Birth and siblings:
Eddie was born in 1911 at 2nd Avenue and 17th Street in Manhattan in New York. His father was Emil August Schneider (1886-1955), a banker and stock broker, born in Bielefeld, Germany. His mother was Inga Pedersen (1885-1927), who was born in Farsund, Norway. Inga was the daughter of Peder Andreas Pedersen (1830-?) and Serine Larsdatter (1840-?) aka Severina Larsdatter. Eddie had one full sibling: Alice Violetta Schneider (1913-2002) aka Alice Paula Schneider, who married John Harms (1905-1985). Emil remarried after Inga died. Emil's second wife was Margaret Jacobsen (1896-1989), also from Farsund, Norway.
The family moved from Manhattan to Red Bank, New Jersey, and then they were in Jersey City, New Jersey by 1920. That year they were living at 2728 Hudson Boulevard and Emil owned a delicatessen. Living with them were Clara Schutz (1896-?), a neice, who had emigrated 1n 1910 from Norway; and Lena Adneson (1882-?), a cousin, who emigrated from Norway in 1916. Eddie graduated from Dickinson High School in Jersey City in 1927, the same year that his mother died. After his mother's death, Eddie and his parents visited Bielefeld, Germany and Farsund, Norway to visit with relatives. In Germany Eddie went on an airplane ride and then aviation became his obsession. In 1929 he trained at Roosevelt Field on Long Island and became the youngest person in the United States to receive a commercial pilot's license. That same year he also received a mechanics license, becoming the youngest licensed mechanic in New York. In April 1930 Eddie was living in Hempstead, Long Island with a German friend named Carl Schenider (1898-?). Carl was not related, and was working as a mechanic. Emil August Schneider and Margaret Jacobsen were living at 114 Carlton Avenue in Jersey City in 1930. Eddie flew a red Cessna monoplane number C9092.
Transcontinental air speed record:
The New York Times reported on July 30, 1930 that Eddie intended to fly to the Pacific coast and back that August. On August 25, 1930 Eddie set the round-trip transcontinental air speed record for pilots under the age of twenty-one years in his Cessna using a Warner Scarab engine. The New York Times covered each of his refueling stops in the race. He flew from Westfield, New Jersey on August 14, 1930 to Los Angeles, California in 4 days with a combined flying time of 29 hours and 55 minutes. He lowered the East to West record by 4 hours and 22 minutes. He then made the return trip from Los Angeles to Roosevelt Airfield in New York in 27 hours and 19 minutes, lowering the West to East record by 1 hour and 36 minutes. His total elapsed time for the round trip was 57 hours and 14 minutes, breaking the preceding record for the round trip. Frank H. Goldsborough held the previous record which was 62 hours and 58 minutes. When Eddie landed his first words were to his father: "Hello Pop, I made it". Robert Buck said on June 28, 2005: "I didn't know him well and only met [him] a couple of times, but I remember him as a quiet, good looking blonde, and very modest. I believe he was a credit to aviation and I always admired him."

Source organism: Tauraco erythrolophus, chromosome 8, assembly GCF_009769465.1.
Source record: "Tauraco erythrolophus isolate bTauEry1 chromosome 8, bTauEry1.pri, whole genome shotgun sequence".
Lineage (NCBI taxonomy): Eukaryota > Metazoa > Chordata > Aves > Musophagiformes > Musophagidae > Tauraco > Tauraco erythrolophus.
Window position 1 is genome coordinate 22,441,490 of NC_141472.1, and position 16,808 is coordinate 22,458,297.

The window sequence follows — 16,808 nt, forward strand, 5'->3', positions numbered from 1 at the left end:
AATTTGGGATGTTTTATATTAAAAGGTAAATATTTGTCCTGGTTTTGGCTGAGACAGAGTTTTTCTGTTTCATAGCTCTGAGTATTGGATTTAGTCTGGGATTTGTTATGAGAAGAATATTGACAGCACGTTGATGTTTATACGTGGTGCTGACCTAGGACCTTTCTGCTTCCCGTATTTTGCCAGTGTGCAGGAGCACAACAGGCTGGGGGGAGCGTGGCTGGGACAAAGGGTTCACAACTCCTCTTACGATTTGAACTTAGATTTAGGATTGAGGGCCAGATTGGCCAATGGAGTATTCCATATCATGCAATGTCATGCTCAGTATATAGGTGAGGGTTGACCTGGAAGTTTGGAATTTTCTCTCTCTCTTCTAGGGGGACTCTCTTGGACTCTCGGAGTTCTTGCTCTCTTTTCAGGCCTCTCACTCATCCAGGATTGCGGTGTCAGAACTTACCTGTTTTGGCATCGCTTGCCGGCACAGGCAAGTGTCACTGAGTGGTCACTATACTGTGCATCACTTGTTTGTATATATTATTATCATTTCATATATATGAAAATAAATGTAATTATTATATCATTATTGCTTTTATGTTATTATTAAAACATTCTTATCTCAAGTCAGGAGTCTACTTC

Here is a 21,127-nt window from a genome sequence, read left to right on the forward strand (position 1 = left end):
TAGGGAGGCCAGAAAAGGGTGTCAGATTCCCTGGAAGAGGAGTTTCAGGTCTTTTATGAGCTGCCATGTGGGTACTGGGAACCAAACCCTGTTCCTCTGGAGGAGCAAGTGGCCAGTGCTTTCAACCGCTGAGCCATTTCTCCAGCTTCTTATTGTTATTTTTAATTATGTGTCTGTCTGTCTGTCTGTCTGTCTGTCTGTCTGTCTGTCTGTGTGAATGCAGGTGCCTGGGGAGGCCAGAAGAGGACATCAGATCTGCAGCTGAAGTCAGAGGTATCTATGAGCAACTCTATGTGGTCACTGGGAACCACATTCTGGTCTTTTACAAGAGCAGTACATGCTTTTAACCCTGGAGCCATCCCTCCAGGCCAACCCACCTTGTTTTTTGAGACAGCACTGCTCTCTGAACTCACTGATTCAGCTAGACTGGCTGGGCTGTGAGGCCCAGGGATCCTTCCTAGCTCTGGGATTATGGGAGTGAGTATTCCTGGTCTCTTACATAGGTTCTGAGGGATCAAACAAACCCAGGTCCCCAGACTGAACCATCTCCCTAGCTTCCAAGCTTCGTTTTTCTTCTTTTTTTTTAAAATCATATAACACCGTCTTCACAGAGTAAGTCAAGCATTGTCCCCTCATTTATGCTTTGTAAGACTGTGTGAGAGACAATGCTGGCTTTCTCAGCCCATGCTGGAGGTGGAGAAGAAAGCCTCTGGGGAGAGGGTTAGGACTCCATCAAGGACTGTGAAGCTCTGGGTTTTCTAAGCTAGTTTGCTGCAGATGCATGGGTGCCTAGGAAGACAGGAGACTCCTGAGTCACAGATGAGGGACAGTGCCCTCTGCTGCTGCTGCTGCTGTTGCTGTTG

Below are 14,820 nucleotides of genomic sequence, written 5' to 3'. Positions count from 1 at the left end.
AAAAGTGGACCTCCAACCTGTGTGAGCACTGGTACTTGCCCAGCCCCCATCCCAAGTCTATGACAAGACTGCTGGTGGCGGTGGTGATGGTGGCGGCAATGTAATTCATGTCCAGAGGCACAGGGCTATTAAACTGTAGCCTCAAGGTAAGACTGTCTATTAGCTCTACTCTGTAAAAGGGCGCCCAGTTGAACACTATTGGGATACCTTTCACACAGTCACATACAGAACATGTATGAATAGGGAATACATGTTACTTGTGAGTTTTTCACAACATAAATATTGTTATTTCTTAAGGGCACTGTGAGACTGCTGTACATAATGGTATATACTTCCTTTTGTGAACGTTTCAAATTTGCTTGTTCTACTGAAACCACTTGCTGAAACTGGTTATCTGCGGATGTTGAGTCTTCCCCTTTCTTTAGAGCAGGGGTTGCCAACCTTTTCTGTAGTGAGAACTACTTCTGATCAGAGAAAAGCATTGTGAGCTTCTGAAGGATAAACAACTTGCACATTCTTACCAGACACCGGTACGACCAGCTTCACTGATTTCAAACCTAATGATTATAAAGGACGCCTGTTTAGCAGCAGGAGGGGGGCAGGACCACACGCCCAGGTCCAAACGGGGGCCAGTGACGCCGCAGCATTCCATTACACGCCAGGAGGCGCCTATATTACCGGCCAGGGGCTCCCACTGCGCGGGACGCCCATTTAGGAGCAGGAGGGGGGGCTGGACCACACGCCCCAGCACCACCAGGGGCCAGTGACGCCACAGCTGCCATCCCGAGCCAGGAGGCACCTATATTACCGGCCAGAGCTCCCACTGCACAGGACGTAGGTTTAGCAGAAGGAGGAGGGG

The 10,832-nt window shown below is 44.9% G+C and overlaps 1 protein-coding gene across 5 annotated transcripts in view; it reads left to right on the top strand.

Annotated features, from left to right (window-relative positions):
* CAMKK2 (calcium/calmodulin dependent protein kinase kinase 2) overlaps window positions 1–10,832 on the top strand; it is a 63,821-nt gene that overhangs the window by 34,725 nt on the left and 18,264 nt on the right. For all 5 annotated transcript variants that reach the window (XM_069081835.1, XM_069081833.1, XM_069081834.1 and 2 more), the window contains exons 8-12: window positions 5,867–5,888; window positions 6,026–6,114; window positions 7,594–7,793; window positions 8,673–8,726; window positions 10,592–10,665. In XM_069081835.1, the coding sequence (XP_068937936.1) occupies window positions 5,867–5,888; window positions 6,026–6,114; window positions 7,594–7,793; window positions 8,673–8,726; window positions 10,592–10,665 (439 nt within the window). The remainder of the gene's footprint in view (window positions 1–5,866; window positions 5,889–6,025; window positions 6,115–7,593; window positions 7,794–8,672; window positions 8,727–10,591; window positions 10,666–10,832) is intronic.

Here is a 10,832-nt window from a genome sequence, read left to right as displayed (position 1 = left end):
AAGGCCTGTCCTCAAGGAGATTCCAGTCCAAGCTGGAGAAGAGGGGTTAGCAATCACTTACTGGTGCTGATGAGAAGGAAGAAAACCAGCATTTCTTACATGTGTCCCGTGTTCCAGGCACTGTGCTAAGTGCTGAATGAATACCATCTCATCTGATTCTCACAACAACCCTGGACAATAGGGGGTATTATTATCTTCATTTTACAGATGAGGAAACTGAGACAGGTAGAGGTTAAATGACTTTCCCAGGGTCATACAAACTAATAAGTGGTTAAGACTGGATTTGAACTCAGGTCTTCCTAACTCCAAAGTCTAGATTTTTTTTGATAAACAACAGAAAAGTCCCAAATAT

1930 National Air Tour:
After setting the transcontinental speed record he entered in the 1930 Ford National Reliability Air Tour in Chicago, which ran from August 23, 1930 to September 1, 1930. He won the Great Lakes Trophy. Nancy Hopkins also flew in the tour that year.
1931 National Air Tour:
In 1931 Eddie again participated in the Ford National Reliability Air Tour in his Cessna. A defect in his engine forced his landing while flying over a mountainous section of Kentucky, and he made a forced landing in a corn patch on the side of the mountain. A new engine was sent to him and after an difficult takeoff, he went on to win first place for single engine airplanes, and finishing third overall. Time magazine wrote:
"Sensation of the meet was the youngster Eddie Schneider, 19, who fell into last place by a forced landing of his Cessna and a three-day delay in Kentucky, then fought his way back to finish third, ahead of all other light planes."
Hoover Air League:
In 1932 he went to work for the Hoover Air League.
He married Gretchen Hahnen (1902-1986) in New York City on June 2, 1934 at the New York Municipal Building in Manhattan. Their marriage certificate was number "14174". Gretchen was the daughter of Zora M. Hahnen (1882-1962) and was originally from Des Moines, Iowa. She was a member the Jersey City Young Woman's Christian Association (YWCA) and was director of the Aviation Club of The Jersey Journal, Junior Club Magazine. Eddie met her at an aviation function. They did not have any children.